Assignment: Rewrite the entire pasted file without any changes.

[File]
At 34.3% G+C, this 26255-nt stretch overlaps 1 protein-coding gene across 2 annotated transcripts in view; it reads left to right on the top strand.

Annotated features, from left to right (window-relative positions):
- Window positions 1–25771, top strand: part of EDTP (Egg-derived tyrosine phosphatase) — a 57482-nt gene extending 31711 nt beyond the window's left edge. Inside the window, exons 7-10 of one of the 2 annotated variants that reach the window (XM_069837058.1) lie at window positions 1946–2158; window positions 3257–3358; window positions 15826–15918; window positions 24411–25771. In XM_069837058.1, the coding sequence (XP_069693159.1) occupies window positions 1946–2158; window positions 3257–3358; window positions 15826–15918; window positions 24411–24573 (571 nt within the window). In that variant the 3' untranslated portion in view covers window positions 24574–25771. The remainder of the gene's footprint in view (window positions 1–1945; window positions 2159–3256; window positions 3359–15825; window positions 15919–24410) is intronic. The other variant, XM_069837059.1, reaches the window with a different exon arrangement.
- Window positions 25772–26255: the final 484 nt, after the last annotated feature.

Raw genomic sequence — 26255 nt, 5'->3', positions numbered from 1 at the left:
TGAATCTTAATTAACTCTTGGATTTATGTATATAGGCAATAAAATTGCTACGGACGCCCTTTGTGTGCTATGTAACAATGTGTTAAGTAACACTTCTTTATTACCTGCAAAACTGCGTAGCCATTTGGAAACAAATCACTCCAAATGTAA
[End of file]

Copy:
At 34.3% G+C, this 26255-nt stretch overlaps 1 protein-coding gene across 2 annotated transcripts in view; it reads left to right on the top strand.

Annotated features, from left to right (window-relative positions):
- Window positions 1–25771, top strand: part of EDTP (Egg-derived tyrosine phosphatase) — a 57482-nt gene extending 31711 nt beyond the window's left edge. Inside the window, exons 7-10 of one of the 2 annotated variants that reach the window (XM_069837058.1) lie at window positions 1946–2158; window positions 3257–3358; window positions 15826–15918; window positions 24411–25771. In XM_069837058.1, the coding sequence (XP_069693159.1) occupies window positions 1946–2158; window positions 3257–3358; window positions 15826–15918; window positions 24411–24573 (571 nt within the window). In that variant the 3' untranslated portion in view covers window positions 24574–25771. The remainder of the gene's footprint in view (window positions 1–1945; window positions 2159–3256; window positions 3359–15825; window positions 15919–24410) is intronic. The other variant, XM_069837059.1, reaches the window with a different exon arrangement.
- Window positions 25772–26255: the final 484 nt, after the last annotated feature.

Raw genomic sequence — 26255 nt, 5'->3', positions numbered from 1 at the left:
TGAATCTTAATTAACTCTTGGATTTATGTATATAGGCAATAAAATTGCTACGGACGCCCTTTGTGTGCTATGTAACAATGTGTTAAGTAACACTTCTTTATTACCTGCAAAACTGCGTAGCCATTTGGAAACAAATCACTCCAAATGTAA